19 April 2014

Getting Validated

We all need to get validated in life, but this post is about getting a different kind of validation--train ticket validation!

When you travel in Italy, you will inevitably take a train, ESPECIALLY if you plan to visit Liguria. Purchasing your ticket can be done in many ways, whether online on Trenitalia's website, at the service window in any train station or at the many convenient Biglietto Veloce ticket machines. Please note, these machines only sell tickets, they do not validate them.
Unfortunately, buying your ticket is not the only step required in a stress-free and fine-free train ride.

You MUST validate your ticket at any of the small green and white time-stamp machines located near the train platforms.

On my trip to La Spezia yesterday, I was sitting next to a group of Spanish tourists. When the conductor came around to check tickets, they confidentilly showed him their tickets, which they had just purchased at the train station in Vernazza. He quickly shook his head and announced that their tickets had not been validated and an unvalidated ticket is the same as having no ticket. Ouch. He continued to explain that the fine for not validating the ticket is €50 per ticket! They were in 4--quadruple ouch!

I couldn't believe my ears as I sat across the narrow aisle, nearly shoulder to shoulder with the now horrified tourists. One of the women spoke Italian perfectly and explained to him that it can't be possible to fine them for something they didn't even know about. That she had just purchased the tickets and no one told her anything about stamping them. The conductor proceeded to run off an (clearly well used) explanation that he hears all kinds of excuses and he can't pick and choose who is telling the truth or not, and the rules are the rules (so says the Italian!)... He then turned to check my ticket so he could show them the stamp and hole that validation gives the ticket--as if that would change their situation.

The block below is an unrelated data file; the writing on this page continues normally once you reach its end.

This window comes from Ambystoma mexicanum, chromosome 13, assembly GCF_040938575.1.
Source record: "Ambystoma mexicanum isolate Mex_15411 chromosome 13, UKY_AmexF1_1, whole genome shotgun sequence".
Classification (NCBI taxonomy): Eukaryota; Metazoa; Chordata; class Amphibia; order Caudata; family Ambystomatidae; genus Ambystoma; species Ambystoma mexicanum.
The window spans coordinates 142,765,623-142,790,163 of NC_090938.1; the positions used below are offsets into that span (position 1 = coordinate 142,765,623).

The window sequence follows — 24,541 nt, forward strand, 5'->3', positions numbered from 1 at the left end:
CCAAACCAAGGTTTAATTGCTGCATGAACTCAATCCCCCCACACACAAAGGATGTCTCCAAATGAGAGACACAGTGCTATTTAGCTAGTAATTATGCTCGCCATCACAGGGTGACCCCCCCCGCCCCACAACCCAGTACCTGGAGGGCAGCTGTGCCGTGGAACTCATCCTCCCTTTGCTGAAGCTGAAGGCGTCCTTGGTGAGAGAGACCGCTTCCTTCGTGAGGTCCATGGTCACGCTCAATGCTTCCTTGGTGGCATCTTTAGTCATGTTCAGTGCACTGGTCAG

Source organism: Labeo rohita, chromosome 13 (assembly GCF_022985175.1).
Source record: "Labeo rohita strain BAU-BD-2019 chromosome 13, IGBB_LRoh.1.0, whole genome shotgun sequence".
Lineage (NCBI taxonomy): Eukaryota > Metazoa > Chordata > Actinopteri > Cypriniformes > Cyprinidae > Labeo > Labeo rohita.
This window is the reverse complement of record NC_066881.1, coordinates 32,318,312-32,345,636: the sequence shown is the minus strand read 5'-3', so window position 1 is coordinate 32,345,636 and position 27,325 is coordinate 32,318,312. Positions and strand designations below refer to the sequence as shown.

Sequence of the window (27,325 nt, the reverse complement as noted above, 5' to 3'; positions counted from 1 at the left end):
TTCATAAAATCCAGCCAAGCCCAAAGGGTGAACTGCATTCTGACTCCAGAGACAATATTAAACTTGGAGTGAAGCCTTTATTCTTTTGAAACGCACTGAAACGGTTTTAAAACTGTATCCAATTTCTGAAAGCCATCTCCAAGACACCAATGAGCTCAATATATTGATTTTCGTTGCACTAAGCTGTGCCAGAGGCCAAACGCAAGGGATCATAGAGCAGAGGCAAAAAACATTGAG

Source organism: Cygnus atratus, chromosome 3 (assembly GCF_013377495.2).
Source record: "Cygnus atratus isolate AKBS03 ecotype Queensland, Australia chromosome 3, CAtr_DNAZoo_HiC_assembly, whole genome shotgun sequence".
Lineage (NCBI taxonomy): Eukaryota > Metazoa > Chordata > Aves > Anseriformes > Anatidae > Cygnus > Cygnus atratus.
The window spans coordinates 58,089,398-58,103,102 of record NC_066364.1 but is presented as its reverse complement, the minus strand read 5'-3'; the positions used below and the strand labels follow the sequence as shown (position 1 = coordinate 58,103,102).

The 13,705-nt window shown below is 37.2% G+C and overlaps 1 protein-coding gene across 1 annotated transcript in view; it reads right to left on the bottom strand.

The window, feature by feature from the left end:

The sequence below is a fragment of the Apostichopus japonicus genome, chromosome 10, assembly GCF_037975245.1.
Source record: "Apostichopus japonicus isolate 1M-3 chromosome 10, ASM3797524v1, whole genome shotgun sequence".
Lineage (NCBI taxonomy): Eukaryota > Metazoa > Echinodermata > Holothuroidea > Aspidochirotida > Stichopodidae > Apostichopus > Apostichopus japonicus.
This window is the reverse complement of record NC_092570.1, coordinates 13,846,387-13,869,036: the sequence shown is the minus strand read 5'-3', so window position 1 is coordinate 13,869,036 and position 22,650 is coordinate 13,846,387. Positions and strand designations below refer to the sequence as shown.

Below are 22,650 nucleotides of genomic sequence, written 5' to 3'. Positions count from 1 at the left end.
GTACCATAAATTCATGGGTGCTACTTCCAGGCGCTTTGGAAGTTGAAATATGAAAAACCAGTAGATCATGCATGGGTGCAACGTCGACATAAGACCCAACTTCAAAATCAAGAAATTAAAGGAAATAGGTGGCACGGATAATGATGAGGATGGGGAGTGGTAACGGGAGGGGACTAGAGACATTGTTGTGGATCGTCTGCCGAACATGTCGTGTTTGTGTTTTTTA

I was starting to feel hot as my blood pressure increased. I find it completely outrageous to charge people such a steep fine for something they don't even know about and, most importantly, is not marked anywhere! Not to mention the fact that they PURCHASED tickets for the train they were on--they weren't trying to sneak a free ride. The woman was right to tell him that it's one thing if you're from here and you know the rules, but if you don't know you can't be punished with such a steep fine. This is, of course, part of the "new Italy" that is cracking down with a heavy hand on any rule infringement and charging exaggerated fines. Sure, €50 may not seem to be the end of the world, but why fine people such a high amount when they were assuming to be following the rules? The answer is simple--to squeeze as much money out the people as they can. It's a current fad in Italy.

After much discussion back and forth, it was clear that the conductor even felt it excessive to charge them €50 each and told them about a little known clause in the big rule book. I didn't even know this, so listen up--it could wind of saving you €45! If you have your ticket, but are running late for the train and don't have time to validate it (or the nearest machine is broken-which is more likely the case), you only have to pay a €5 fine, as long as you announce the situation to the conductor immediately upon seeing him. So after explaining this, he generously allowed them to use this 'loop-hole' and pay a €20 fine in total. Meno male! As we were exiting the train, I told the woman that it was terrible that they were almost fined €200 for not validating their purchased tickets, but I said that in the end it finished well. She was very nice, but pointed out that they shouldn't have had to pay even €20 for tickets they purchased if they don't clearly tell you the rules. I have to say, I completely agree. 

So if you have plans to travel Italy by train, don't forget to stick your ticket into the little machine and get validated!!

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Vernazza Updates:

Vernazza is well on its way to normalcy and while I no longer write updates on their status, you can learn about the devastating floods of 2011 by clicking the label "Vernazza Updates". For the latest information from the organizations in Vernazza and Monterosso, visit SaveVernazza and Rebuild Monterosso.

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